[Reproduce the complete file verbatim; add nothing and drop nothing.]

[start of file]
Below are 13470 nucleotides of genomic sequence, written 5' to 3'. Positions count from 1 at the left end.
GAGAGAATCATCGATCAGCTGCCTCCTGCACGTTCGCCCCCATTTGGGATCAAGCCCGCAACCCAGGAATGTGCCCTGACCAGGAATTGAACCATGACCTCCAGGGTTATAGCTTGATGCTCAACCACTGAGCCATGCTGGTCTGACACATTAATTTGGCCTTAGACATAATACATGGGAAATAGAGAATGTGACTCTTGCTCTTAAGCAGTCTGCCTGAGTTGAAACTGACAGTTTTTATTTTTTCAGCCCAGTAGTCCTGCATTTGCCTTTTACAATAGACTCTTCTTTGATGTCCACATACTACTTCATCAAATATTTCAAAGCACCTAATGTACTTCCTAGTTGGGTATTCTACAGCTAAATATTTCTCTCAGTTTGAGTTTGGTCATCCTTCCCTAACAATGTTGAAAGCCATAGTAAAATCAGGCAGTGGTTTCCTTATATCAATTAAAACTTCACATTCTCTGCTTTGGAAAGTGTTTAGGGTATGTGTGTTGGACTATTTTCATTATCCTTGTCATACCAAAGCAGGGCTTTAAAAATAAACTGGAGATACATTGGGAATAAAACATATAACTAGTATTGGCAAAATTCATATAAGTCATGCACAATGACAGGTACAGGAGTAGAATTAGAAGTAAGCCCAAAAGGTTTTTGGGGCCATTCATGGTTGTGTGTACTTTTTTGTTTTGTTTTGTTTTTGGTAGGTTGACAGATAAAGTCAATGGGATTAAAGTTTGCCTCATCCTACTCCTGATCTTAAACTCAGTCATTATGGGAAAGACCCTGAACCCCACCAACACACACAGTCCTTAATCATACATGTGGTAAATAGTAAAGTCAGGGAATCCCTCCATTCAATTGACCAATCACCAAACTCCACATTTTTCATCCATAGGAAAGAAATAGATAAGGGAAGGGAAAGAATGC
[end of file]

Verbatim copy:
Below are 13470 nucleotides of genomic sequence, written 5' to 3'. Positions count from 1 at the left end.
GAGAGAATCATCGATCAGCTGCCTCCTGCACGTTCGCCCCCATTTGGGATCAAGCCCGCAACCCAGGAATGTGCCCTGACCAGGAATTGAACCATGACCTCCAGGGTTATAGCTTGATGCTCAACCACTGAGCCATGCTGGTCTGACACATTAATTTGGCCTTAGACATAATACATGGGAAATAGAGAATGTGACTCTTGCTCTTAAGCAGTCTGCCTGAGTTGAAACTGACAGTTTTTATTTTTTCAGCCCAGTAGTCCTGCATTTGCCTTTTACAATAGACTCTTCTTTGATGTCCACATACTACTTCATCAAATATTTCAAAGCACCTAATGTACTTCCTAGTTGGGTATTCTACAGCTAAATATTTCTCTCAGTTTGAGTTTGGTCATCCTTCCCTAACAATGTTGAAAGCCATAGTAAAATCAGGCAGTGGTTTCCTTATATCAATTAAAACTTCACATTCTCTGCTTTGGAAAGTGTTTAGGGTATGTGTGTTGGACTATTTTCATTATCCTTGTCATACCAAAGCAGGGCTTTAAAAATAAACTGGAGATACATTGGGAATAAAACATATAACTAGTATTGGCAAAATTCATATAAGTCATGCACAATGACAGGTACAGGAGTAGAATTAGAAGTAAGCCCAAAAGGTTTTTGGGGCCATTCATGGTTGTGTGTACTTTTTTGTTTTGTTTTGTTTTTGGTAGGTTGACAGATAAAGTCAATGGGATTAAAGTTTGCCTCATCCTACTCCTGATCTTAAACTCAGTCATTATGGGAAAGACCCTGAACCCCACCAACACACACAGTCCTTAATCATACATGTGGTAAATAGTAAAGTCAGGGAATCCCTCCATTCAATTGACCAATCACCAAACTCCACATTTTTCATCCATAGGAAAGAAATAGATAAGGGAAGGGAAAGAATGC